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Intel's earnings may portend market health

Disappointing results may be the result of poor planning at the chipmaker, or the start of a PC slowdown.

Intel's surprise departure from its own expectations for fourth-quarter earnings and revenue left executives, analysts and investors worried about the state of the PC industry heading into the new year.

The chipmaker blamed a drop in demand for desktop PCs for its disappointing fourth-quarter performance during a conference call Tuesday afternoon. Intel said fourth-quarter revenue was $10.2 billion and earnings per share were 40 cents, off from its own guidance provided in December of $10.5 billion and 43 cents.

Analysts were left wondering if Intel's results were contagious. AMD reports its fourth-quarter earnings on Wednesday, which could signal whether the problems Intel faced in the fourth quarter extend to the rest of the market. IDC and Gartner are also expected to report worldwide PC market share numbers for the fourth quarter this week.

"The biggest surprise is not that the market is seeing inventory slosh, but maybe it's Intel's lack of ability to measure this," said Cody Acree, a financial analyst with Stifel Nicolaus.

The PC market is rapidly shifting to notebook PCs at the expense of desktops, and the rate of that switchover seems to be accelerating. Desktop shipments didn't hit the targets that Intel and other analysts expected in the fourth quarter, and the company was also left holding the bag because it was unable to build enough chipsets to accommodate its desktop processors, Acree said.

This opened the door for AMD to steal market share away from Intel during the quarter, said Roger Kay, president of Endpoint Technologies Associates. Low-end desktops are an area of relative strength for AMD, and Intel estimated that AMD probably gained a percentage point of market share during the quarter, chief financial officer Andy Bryant said during a conference call after Intel's earnings release.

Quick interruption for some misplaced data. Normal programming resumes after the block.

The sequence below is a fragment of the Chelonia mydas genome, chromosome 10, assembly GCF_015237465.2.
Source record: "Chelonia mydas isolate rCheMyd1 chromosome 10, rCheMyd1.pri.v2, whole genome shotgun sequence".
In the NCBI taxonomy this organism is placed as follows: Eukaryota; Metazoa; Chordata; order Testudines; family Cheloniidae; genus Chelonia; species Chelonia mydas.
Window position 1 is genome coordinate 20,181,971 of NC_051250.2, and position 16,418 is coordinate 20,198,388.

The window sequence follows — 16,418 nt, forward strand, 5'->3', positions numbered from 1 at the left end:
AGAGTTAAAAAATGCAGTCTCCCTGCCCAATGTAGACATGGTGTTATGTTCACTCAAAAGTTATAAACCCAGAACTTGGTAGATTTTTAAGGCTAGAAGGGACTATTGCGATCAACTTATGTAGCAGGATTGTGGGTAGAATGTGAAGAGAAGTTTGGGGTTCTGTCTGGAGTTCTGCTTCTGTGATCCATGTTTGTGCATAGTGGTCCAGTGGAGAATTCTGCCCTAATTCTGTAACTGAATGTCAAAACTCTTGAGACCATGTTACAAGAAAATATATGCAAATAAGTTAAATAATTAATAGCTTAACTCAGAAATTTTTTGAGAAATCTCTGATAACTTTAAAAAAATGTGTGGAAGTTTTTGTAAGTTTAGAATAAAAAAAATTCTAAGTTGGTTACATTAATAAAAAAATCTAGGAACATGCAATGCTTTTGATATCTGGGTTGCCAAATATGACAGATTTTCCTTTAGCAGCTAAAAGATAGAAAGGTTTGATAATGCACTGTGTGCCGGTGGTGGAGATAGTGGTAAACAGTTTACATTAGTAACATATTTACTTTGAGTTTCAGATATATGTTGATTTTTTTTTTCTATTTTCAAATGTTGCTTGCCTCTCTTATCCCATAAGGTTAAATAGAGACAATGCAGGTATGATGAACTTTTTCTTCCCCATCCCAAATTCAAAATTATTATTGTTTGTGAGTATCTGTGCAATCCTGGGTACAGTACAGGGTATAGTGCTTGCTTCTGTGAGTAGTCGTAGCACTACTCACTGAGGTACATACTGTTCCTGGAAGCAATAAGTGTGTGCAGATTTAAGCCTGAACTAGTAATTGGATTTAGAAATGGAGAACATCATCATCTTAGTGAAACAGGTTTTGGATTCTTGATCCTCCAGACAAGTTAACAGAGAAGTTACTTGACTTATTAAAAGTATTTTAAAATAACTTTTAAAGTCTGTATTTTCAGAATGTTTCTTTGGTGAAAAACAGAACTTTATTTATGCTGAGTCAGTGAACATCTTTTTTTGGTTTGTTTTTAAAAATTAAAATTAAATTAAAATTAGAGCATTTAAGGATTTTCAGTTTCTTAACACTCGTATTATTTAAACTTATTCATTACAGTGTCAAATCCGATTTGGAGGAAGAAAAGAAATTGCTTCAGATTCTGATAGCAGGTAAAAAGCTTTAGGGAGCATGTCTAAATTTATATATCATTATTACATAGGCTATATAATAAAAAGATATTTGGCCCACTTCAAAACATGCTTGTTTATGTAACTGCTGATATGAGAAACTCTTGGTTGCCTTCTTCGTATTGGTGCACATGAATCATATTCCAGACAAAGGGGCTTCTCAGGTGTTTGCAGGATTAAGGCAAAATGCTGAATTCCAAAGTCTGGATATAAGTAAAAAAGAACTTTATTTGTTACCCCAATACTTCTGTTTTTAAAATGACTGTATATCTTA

PC demand during the fourth quarter, one of the most important periods of the year for the PC industry, appeared at first glance to be in line with expectations set earlier in 2005, analysts said.

The average selling price of a desktop PC during the holiday season was about $700, in line with recent trends, said Stephen Baker, director of industry analysis with NPD Techworld.

"If desktop prices were weak, it must have been that they didn't see enough trading up during the end of the holiday season," Baker wrote in an e-mail interview. Dell reported the same problem, an inability to convince consumers to purchase more powerful and profitable desktop configurations, when it reported its own disappointing financial results in its second and third quarters of 2005.

Much attention is always paid to Intel's financial results as a harbinger of the overall state of the IT market. But Intel is in the midst of an image makeover this time around as it invests heavily in new consumer PC technology and prepares products for the second half of 2006, which analysts expect will help close the performance gap between Intel's chips and AMD's.

"Their hopes are clearly pinned on mobile for the future," Kay said. "As usual, they say they can turn it around. But like the Dell guys a couple of months ago, management seemed rattled."